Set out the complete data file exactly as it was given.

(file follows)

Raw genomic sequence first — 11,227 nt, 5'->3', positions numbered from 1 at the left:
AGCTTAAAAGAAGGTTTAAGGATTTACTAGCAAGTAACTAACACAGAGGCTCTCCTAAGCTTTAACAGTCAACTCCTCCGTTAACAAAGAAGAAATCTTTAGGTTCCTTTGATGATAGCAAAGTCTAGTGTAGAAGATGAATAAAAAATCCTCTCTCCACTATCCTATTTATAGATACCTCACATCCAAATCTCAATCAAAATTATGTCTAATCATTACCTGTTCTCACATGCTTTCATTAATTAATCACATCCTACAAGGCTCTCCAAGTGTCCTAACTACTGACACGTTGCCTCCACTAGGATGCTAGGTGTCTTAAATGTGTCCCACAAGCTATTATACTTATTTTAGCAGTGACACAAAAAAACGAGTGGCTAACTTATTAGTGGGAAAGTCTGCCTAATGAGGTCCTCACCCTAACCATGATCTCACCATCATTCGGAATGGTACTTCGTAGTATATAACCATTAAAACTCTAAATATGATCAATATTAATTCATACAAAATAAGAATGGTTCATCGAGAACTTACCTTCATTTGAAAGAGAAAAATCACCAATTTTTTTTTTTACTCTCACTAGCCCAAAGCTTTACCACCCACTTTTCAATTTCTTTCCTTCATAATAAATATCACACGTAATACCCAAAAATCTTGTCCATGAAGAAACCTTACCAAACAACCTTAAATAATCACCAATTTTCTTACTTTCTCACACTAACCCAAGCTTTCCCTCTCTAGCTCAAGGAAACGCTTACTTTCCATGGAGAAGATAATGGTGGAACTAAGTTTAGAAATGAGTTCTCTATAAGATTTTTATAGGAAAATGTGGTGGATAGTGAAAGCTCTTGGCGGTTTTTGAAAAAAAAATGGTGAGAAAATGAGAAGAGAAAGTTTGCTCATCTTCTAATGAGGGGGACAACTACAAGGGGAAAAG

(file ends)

Raw genomic sequence first — 11,227 nt, 5'->3', positions numbered from 1 at the left:
AGCTTAAAAGAAGGTTTAAGGATTTACTAGCAAGTAACTAACACAGAGGCTCTCCTAAGCTTTAACAGTCAACTCCTCCGTTAACAAAGAAGAAATCTTTAGGTTCCTTTGATGATAGCAAAGTCTAGTGTAGAAGATGAATAAAAAATCCTCTCTCCACTATCCTATTTATAGATACCTCACATCCAAATCTCAATCAAAATTATGTCTAATCATTACCTGTTCTCACATGCTTTCATTAATTAATCACATCCTACAAGGCTCTCCAAGTGTCCTAACTACTGACACGTTGCCTCCACTAGGATGCTAGGTGTCTTAAATGTGTCCCACAAGCTATTATACTTATTTTAGCAGTGACACAAAAAAACGAGTGGCTAACTTATTAGTGGGAAAGTCTGCCTAATGAGGTCCTCACCCTAACCATGATCTCACCATCATTCGGAATGGTACTTCGTAGTATATAACCATTAAAACTCTAAATATGATCAATATTAATTCATACAAAATAAGAATGGTTCATCGAGAACTTACCTTCATTTGAAAGAGAAAAATCACCAATTTTTTTTTTTACTCTCACTAGCCCAAAGCTTTACCACCCACTTTTCAATTTCTTTCCTTCATAATAAATATCACACGTAATACCCAAAAATCTTGTCCATGAAGAAACCTTACCAAACAACCTTAAATAATCACCAATTTTCTTACTTTCTCACACTAACCCAAGCTTTCCCTCTCTAGCTCAAGGAAACGCTTACTTTCCATGGAGAAGATAATGGTGGAACTAAGTTTAGAAATGAGTTCTCTATAAGATTTTTATAGGAAAATGTGGTGGATAGTGAAAGCTCTTGGCGGTTTTTGAAAAAAAAATGGTGAGAAAATGAGAAGAGAAAGTTTGCTCATCTTCTAATGAGGGGGACAACTACAAGGGGAAAAG